Final Fantasy 7 Remake for PlayStation 4: Everything you need to know

Missed out on Final Fantasy 7 when it first released? Just want to revisit your favorite classic? Here's everything you need to know about the Final Fantasy 7 Remake I still remember when the Final Fantasy 7 Remake trailer debuted on Sony's stage at E3 2015. I remember the disbelief at its existence; the utter awe of its cinematics; the complete euphoria of the crowd when the word "remake" appeared at the end of the trailer, squashing all thoughts that what they had just watched was for a movie or half-hearted remaster. It's a complete remake, and Final Fantasy 7 deserves nothing less. (Hello Final Fantasy 7 PS4 port! At a time when the remake was kept under wraps, you were the last thing that people wanted.) Whether you're a new fan to the legendary JRPG franchise or returning to Midgar, here's everything you need to know about the remake. What is Final Fantasy 7 I'm sure for many that this title needs little introduction. Final Fantasy is one of the most iconic series in gaming, and Final Fantasy 7 is arguably its crown jewel, defining the childhoods of fans around the world when it first released over twenty years ago in 1997. The attention surrounding it is probably why it was such a notable absence at E3 2018. The FF7 Remake is very much an evolution. In fact, it looks similar to what Capcom is doing with Resident Evil 2. The story so far Seeing the number 7 in its name may be intimidating, especially in a series that just released its 15th main installment, but don't let that deter you. Final Fantasy 7 is very much its own independent, standalone story. Following mercenary Cloud Strife, Final Fantasy 7 features a battle of epic proportions between the rebel eco-terrorist organization AVALANCHE and the corrupt Shinra corporation, hell-bent on destroying the planet for its own gain. The developers have hinted at slight story alterations or just adding more depth to its narrative in certain spots, but the main story beats will stay the same. I don't want the remake to end as something solely nostalgic. I want to get the fans of the original version excited. We'll be making adjustments to the story with this thought in mind. Though these weren't explained thoroughly, I'd imagine these adjustments may be some added dialogue or filler cutscenes to flesh out the world and characters more. They want it to surprise players while still retaining what made it so special to begin with. So yes, you'll still get one of the most shocking deaths in gaming history at the hands of Sephiroth. Visuals: Midgar never looked so good The graphics are being completely remade from the ground up using Unreal Engine 4. You won't just be getting a slight bump in resolution or better texture quality. The Final Fantasy 7 Remake will look and feel like it was originally designed in the present, not over two decades ago. A far cry from its pixelated 1997 counterpart. This is a high-definition remake, meaning the visuals will be more realistic than ever. Still, Square Enix is working hard not to sacrifice some of its stylized nature. If you need a comparison, think closer to what Final Fantasy 15 looks like. Every location and character will look just how you'd imagine them to be. No more polygonal messes. When you think of what Midgar would look like today if Square Enix had designed it in 2018, that's what you're getting. A lot of us tend to remember our favorite childhood games through rose-colored glasses, conveniently forgetting how rough they looked and how janky they played. Our imagination is clouded by our nostalgia, but it soon it'll be crystal clear. Gameplay: A controversial evolution Final Fantasy 7 originally featured an evolution of the turn-based combat system called Active Time Battle (ATB), which was similar to turn-based but with a few tweaks accounting for the timing of your actions. While turn-based combat was a staple of JRPGs, this is controversially changing in Final Fantasy 7's remake. It will feature real-time action, though the "ATB gauge and Limit Breaks will appear with new ways to be used," according to Producer Yoshinori Kitase. Save for cutscenes and battles, the original gameplay was a mix of top-down/isometric viewpoints. Gameplay of the remake shows it will be more modern with a 3rd-person over-the-shoulder camera angle that is used in many action-adventure games today. Wait, the game's being split up? As it turns out, the Final Fantasy 7 Remake won't release all at once. At least, that's what Producer Yoshinori Kitase seemed to state. In an interview with Dengeki Online, Kitase said "The idea that a remake of Final Fantasy VII would not fit into a single release was there from the very beginning. We still can't share more information about its multiple parts, but please look forward to future announcements." The interview is originally in Japanese, but Gematsu has provided the proper translations. Series creator Tetsuya Nomura further went on to explain that fitting everything into a single release and dedicating the appropriate time to do that would mean condensing certain aspects of the game and cutting out parts entirely. To mitigate this as much as possible, the decision was made to release in multiple parts. Nomura even refers to these sections as "episodes." Granted, this interview is from a few years ago, and the ever-changing technological landscape could have certainly affected these plans, but the studio has never communicated any differently up until this point. So for now, the game is being separated into different parts for release. When can you play it? If I could put that shrug emoji here, I would. Despite being announced over three years ago, we don't have a firm release date for the Final Fantasy 7 Remake. In fact, we don't even have a release window. Game Director Tetsuya Nomura is currently focused on Kingdom Hearts 3, though that should change once KH3 finally launches on January 25, 2019. Final Fantasy 7's remake is still very much in active development in the meantime, we just don't have a solid timetable to go on. Its reveal trailer interestingly noted that people would be able to "play it first on PlayStation 4," with this specific wording calling into question whether it was merely a timed exclusive on Sony's platform. Right now it's only been confirmed for PlayStation 4, but a potential Xbox One release has not been ruled out. While it doesn't have a release date we can look forward to, you can pre-order the Final Fantasy 7 Remake for $59.99. Just don't expect to jump into it soon. Right now you'll have to settle for its Standard Edition as Square Enix has not announced any special or collector's editions. (The listing of December 31, 2018, on Amazon is a placeholder date, and is not indicative of its actual launch date.) See on Amazon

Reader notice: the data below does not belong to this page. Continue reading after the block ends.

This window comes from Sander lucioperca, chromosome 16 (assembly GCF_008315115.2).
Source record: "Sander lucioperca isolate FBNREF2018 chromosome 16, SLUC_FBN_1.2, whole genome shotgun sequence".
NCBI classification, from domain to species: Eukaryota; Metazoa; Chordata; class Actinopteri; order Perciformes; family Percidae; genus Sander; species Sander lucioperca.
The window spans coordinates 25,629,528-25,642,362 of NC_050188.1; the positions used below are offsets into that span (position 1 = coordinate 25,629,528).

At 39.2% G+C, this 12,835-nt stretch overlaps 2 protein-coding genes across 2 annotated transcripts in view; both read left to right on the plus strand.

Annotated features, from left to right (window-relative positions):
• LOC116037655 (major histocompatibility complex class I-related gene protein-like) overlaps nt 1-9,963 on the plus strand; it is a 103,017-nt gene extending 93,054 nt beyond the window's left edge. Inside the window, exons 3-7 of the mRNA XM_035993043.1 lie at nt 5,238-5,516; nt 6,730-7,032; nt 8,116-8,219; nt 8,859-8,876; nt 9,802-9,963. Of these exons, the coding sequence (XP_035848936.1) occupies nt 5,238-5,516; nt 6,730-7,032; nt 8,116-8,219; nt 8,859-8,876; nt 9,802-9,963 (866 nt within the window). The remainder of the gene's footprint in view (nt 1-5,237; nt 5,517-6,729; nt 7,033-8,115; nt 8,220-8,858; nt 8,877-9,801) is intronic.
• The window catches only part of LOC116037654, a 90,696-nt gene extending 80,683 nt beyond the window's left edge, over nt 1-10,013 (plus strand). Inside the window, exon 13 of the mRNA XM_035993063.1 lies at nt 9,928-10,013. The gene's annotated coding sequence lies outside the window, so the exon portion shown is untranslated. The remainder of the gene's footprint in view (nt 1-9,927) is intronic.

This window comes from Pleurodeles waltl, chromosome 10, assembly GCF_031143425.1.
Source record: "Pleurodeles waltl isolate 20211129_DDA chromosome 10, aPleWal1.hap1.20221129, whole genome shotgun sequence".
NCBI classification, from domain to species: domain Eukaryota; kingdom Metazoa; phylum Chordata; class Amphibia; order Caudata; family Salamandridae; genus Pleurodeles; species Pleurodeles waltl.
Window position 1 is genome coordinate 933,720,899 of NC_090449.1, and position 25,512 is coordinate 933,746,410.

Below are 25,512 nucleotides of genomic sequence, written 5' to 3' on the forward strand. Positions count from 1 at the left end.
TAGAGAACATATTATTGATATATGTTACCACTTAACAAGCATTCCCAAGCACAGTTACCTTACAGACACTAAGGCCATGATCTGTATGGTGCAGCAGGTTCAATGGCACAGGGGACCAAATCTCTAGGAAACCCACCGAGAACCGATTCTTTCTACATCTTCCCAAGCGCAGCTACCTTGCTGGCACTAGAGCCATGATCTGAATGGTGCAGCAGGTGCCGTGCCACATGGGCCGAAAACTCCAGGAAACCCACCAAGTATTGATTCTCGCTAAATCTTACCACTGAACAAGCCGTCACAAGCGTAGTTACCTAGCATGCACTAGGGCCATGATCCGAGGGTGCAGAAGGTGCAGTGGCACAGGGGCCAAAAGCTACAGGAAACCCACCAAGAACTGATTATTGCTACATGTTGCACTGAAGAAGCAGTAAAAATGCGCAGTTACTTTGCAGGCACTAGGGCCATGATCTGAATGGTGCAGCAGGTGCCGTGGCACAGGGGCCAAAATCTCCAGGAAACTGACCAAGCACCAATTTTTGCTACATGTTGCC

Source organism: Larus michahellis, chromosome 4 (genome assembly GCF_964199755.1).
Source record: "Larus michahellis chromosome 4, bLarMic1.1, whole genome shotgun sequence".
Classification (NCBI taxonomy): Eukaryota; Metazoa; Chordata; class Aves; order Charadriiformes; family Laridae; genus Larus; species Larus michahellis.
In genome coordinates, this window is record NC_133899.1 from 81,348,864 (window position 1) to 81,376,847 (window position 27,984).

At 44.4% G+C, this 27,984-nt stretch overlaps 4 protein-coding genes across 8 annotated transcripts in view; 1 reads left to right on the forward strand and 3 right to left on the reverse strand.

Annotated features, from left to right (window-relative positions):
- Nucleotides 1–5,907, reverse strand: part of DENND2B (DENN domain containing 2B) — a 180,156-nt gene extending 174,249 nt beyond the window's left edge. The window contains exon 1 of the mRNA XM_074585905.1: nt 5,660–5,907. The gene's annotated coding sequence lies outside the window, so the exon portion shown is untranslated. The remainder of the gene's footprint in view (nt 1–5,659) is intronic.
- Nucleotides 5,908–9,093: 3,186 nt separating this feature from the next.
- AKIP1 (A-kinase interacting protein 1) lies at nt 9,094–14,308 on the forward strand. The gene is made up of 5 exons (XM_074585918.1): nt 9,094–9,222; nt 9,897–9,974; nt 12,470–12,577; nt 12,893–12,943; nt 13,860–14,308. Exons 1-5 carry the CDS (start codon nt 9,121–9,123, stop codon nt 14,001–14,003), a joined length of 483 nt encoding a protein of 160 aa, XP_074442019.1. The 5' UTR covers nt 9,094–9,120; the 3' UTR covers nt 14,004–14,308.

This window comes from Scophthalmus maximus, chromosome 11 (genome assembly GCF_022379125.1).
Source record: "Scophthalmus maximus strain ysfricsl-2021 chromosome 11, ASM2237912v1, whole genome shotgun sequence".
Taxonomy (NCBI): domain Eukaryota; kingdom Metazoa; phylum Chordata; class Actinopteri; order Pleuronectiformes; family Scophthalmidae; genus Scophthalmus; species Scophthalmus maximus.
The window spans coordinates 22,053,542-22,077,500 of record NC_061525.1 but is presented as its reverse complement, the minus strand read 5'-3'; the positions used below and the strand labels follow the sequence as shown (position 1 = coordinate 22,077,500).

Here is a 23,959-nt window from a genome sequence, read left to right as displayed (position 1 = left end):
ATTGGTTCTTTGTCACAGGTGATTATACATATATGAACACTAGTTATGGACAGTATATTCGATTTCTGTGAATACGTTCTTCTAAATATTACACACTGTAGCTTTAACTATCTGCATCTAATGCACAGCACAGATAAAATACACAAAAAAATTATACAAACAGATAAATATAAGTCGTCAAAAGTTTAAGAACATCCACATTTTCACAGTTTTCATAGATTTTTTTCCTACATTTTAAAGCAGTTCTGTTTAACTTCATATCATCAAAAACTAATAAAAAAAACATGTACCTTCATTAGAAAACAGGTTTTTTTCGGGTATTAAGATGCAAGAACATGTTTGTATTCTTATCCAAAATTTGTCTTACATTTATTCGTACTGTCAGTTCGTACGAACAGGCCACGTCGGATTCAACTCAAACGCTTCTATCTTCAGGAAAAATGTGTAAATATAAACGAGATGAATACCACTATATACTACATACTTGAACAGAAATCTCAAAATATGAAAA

date: Wed, 18 Jul 2018 16:00:02 +0000